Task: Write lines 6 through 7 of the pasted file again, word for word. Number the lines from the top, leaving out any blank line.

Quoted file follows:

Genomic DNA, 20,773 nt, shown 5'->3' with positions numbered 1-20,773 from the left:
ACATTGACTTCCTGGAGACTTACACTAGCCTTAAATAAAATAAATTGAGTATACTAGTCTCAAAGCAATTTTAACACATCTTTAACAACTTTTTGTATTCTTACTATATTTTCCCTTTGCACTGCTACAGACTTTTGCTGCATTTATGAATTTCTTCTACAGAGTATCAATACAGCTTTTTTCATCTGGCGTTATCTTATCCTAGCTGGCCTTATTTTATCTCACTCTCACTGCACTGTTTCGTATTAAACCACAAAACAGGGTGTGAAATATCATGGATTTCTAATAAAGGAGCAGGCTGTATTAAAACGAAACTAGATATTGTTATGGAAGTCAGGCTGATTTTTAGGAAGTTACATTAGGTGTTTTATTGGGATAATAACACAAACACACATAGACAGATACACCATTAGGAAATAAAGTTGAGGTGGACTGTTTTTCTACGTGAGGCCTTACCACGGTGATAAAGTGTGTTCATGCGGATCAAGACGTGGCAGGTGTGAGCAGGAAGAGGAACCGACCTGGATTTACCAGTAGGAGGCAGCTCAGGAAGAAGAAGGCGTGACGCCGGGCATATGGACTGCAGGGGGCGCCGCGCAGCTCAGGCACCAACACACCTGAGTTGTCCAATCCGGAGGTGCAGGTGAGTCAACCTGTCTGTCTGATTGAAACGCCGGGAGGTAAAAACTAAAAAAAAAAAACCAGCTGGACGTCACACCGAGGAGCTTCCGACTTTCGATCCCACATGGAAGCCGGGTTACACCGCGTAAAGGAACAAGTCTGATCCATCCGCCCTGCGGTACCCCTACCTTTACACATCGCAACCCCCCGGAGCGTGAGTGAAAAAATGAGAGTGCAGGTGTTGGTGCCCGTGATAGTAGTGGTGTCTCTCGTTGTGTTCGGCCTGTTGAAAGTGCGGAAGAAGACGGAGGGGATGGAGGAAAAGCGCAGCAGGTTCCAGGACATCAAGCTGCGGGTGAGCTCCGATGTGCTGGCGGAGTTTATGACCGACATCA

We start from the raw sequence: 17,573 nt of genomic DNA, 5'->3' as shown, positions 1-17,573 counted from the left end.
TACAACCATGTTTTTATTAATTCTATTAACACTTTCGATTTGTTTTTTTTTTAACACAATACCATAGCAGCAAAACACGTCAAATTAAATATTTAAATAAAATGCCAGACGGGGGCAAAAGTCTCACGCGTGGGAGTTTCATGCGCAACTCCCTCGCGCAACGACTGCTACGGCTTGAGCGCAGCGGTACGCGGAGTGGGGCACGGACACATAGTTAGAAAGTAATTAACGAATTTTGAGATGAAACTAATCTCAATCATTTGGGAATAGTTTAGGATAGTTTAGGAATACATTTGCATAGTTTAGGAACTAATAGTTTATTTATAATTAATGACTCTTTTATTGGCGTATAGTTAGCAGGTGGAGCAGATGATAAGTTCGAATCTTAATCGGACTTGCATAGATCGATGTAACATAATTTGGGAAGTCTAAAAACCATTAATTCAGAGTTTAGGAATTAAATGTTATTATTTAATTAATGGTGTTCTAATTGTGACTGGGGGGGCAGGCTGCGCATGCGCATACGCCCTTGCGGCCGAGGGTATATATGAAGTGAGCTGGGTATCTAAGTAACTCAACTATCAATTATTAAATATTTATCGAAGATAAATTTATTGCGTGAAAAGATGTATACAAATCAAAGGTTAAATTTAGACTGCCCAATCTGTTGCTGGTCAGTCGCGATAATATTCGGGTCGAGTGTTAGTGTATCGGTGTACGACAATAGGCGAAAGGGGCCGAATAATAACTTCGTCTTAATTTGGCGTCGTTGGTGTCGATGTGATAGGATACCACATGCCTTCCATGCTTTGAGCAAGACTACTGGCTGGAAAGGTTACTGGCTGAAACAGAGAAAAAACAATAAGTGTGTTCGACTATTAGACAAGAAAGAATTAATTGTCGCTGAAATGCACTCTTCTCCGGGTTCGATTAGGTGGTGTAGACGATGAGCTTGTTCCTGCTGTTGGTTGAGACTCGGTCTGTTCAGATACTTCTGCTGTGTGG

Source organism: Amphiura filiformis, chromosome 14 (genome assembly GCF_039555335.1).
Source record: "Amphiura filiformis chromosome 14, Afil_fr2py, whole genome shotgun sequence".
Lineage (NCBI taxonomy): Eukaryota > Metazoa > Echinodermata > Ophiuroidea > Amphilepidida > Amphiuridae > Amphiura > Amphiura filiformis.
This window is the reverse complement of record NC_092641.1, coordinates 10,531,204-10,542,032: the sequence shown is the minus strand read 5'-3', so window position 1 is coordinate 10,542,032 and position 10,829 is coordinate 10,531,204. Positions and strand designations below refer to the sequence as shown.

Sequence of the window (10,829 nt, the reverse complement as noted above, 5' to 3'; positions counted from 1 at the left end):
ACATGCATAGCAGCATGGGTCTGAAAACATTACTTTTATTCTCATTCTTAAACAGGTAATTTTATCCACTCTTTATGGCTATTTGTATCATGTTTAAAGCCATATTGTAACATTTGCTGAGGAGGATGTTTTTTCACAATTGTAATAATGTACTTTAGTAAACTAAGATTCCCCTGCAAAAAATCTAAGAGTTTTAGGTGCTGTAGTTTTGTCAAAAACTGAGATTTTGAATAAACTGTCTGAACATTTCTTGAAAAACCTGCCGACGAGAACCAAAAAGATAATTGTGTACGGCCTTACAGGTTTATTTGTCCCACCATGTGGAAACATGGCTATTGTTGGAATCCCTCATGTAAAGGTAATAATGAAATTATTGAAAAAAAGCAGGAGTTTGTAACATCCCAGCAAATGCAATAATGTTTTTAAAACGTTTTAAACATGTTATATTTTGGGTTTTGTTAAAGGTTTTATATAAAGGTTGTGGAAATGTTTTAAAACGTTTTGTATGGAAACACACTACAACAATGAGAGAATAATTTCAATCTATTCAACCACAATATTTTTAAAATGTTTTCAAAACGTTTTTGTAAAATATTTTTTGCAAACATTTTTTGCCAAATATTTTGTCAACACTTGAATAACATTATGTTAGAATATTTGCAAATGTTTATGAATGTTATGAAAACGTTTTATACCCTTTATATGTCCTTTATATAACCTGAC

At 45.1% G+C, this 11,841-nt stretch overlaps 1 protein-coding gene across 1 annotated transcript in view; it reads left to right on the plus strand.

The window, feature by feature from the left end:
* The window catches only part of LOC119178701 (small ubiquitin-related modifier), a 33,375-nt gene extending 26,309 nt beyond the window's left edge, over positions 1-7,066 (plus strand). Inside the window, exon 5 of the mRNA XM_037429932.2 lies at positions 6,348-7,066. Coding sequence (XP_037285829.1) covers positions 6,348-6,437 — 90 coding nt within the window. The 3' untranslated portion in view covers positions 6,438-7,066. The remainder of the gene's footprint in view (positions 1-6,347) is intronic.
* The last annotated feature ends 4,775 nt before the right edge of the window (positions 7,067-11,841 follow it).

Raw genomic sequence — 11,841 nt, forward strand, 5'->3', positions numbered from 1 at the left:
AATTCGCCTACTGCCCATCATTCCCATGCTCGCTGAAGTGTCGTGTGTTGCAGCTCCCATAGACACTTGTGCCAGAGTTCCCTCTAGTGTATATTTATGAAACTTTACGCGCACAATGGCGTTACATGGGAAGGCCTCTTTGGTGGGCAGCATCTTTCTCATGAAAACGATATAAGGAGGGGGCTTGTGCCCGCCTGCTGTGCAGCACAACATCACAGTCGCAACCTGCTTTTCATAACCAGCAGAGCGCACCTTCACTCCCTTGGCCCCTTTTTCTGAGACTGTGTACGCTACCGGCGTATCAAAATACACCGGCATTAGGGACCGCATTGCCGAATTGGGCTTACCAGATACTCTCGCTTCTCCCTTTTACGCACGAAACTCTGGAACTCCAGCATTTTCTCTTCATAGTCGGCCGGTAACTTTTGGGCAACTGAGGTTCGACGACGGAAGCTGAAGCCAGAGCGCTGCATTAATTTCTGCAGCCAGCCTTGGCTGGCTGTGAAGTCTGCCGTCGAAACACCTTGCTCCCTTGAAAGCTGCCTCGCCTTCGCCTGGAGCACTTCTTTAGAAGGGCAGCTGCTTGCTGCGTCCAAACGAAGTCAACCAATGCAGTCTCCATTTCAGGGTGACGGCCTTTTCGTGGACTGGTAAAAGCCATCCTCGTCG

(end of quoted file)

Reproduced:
Source record: "Amphiura filiformis chromosome 14, Afil_fr2py, whole genome shotgun sequence".
Lineage (NCBI taxonomy): Eukaryota > Metazoa > Echinodermata > Ophiuroidea > Amphilepidida > Amphiuridae > Amphiura > Amphiura filiformis.